It’s not a Witch War. Let’s get that out of the way. In fact, let’s get rid of that term completely, because it aggrandizes conflict and makes it sound magical, powerful, cool. What is a witch war? It’s a fancy-schmancy word for an interpersonal conflict.
Why do we need the cool word for it? Well…put bluntly, and making a lot of assumptions, I’m going to stick my neck out and say that many Pagans out there have poor self esteem. Heck, a lot of people have poor self confidence.
Drama is a coping mechanism to feel better about yourself. Think about this; if you have another Witch who is gunning for you, hexing you, psychically attacking you…that must make you pretty important, huh?
Let’s face it. Drama is exciting. Humans like drama and we like story. Otherwise novels would be pretty boring, as would movies. They’d be about a character who makes some toast, and then watches tv, and then goes to sleep without facing any conflict. There’s a reason that movies and books sell well. There’s a reason why people have been telling stories about warriors and battles since language began. We like stories. Drama and conflict are a part of stories.
However, many people gravitate toward drama in their lives. They often stir it up, even though they aren’t consciously aware that they’re doing it.
What I’ve noticed is that the people who seem to stir up the most drama in their lives often have a certain measure of self loathing. They may hate their own lives; unhappy in their relationship, their job, their family…the list could go on. Drama is a pretty exciting distraction from the parts of your life that you’re not happy with. And again, if you have a nemesis, that’s at least a relief from your own life’s worries. It can be pretty exciting.
I’m certainly not writing this from the arm chair. I’ve been that person. Heck, I write fantasy novels, and dramatic conflicts of my past (realistic or imagined) inspired some of my epic fantasy stories.
I’ve worked with a lot of Pagans, enough to see this pattern happen pretty commonly. And being in a “witch war” is way more exciting than saying, “I’m entangled in a no-win situation with a coven leader.”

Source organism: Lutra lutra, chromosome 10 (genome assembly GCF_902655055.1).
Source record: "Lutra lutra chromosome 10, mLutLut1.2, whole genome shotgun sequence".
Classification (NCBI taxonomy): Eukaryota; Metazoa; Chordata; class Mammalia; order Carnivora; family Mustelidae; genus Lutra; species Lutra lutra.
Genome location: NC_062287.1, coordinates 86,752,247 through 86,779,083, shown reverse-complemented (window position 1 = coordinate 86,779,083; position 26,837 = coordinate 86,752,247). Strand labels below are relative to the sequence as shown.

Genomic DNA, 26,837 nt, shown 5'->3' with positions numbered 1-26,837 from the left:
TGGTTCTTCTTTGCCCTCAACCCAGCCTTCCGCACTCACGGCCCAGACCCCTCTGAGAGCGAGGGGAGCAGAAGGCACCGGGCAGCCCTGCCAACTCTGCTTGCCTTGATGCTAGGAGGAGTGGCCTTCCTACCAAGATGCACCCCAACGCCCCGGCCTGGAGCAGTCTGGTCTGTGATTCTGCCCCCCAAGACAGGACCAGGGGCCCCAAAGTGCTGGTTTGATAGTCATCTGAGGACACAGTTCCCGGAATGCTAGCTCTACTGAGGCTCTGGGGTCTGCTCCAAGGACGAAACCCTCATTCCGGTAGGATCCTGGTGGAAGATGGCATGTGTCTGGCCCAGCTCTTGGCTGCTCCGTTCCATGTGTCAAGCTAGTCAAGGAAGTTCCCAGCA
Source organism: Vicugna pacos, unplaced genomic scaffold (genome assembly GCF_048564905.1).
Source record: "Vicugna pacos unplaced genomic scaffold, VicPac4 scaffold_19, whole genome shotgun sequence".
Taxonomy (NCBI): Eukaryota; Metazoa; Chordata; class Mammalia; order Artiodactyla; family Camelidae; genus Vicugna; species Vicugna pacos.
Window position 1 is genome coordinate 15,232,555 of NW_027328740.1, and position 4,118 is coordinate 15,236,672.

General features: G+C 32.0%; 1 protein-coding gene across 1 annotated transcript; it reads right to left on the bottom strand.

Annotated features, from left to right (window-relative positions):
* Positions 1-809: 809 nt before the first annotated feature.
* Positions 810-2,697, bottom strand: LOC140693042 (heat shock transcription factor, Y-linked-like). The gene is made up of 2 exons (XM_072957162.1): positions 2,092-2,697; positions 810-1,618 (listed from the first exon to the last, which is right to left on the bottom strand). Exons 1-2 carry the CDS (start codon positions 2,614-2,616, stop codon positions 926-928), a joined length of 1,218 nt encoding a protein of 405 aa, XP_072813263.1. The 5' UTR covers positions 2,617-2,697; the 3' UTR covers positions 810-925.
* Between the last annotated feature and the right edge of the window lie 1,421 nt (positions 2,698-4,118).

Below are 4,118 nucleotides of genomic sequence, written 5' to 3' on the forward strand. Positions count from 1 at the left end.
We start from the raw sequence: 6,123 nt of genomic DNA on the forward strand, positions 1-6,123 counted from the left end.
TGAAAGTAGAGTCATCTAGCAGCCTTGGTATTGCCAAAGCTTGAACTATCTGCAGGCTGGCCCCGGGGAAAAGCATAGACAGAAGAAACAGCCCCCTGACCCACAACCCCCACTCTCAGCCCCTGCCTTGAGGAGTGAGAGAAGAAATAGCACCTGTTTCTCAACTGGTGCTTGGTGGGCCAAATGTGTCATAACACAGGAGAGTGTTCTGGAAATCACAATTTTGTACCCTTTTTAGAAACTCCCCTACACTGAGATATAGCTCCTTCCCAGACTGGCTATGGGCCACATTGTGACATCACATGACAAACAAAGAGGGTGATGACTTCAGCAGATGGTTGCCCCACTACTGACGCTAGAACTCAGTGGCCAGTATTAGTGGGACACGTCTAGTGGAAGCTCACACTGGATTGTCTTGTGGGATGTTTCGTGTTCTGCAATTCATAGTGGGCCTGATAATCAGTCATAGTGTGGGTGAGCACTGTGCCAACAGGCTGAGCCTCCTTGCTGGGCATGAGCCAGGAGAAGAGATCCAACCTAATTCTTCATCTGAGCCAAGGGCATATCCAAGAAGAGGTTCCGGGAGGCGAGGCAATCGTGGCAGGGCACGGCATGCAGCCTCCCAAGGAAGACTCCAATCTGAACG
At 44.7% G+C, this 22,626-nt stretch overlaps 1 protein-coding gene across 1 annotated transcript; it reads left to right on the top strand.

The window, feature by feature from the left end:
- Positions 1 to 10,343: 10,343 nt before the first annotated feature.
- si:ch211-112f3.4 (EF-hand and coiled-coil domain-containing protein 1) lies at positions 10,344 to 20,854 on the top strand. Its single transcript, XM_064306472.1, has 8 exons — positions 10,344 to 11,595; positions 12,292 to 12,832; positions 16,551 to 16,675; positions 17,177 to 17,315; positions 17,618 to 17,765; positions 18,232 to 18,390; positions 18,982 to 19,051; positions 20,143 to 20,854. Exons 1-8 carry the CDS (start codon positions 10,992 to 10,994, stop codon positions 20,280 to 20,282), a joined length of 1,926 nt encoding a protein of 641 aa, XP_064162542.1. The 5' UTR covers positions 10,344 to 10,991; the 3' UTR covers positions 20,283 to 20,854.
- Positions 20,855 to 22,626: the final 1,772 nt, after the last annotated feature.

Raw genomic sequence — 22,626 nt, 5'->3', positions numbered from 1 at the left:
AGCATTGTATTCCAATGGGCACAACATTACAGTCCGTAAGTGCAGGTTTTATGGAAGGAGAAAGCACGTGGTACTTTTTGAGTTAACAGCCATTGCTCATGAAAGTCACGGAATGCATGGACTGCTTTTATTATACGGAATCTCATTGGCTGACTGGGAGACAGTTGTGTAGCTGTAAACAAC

Competing for Market Share
I hate to say it, but this is a core part of many witch wars. Sometimes it’s fairly obvious; I know a number of cities, like Salem, where there are big public conflagrations between store owners, because the drama brings in business. But more than that, by discrediting the “other guy,” your store and services look better and you make more money.
Usually it’s a bit more altruistic. Or, rather, seems more altruistic, but it’s the same model.
Let’s say you’ve just started up a new group. You aren’t interested in forming a coven, you just want a networking thing at a local coffee house to meet up with other Pagans. There are a few covens in your area, but nothing like that.
Much to your surprise, a bunch of folks show up, and over the course of a few months, you form a group. Things are going well. Until…
Another local coven leader starts grilling you about what you are doing. Over the next months, you discover that they are badmouthing you around town. You go to a local Pagan bookstore to propose a fundraiser there, and they give you a weird look. You finally start to figure out what’s been happening.
Why is this leader doing this?
Many times, it boils down to this; you are stepping on their toes. You are doing something that perhaps they wanted to do. People are going to your group. The other leader worries that your group will be more successful than theirs. This isn’t about money–this is about attention. It’s also about boundaries, vision, and ego.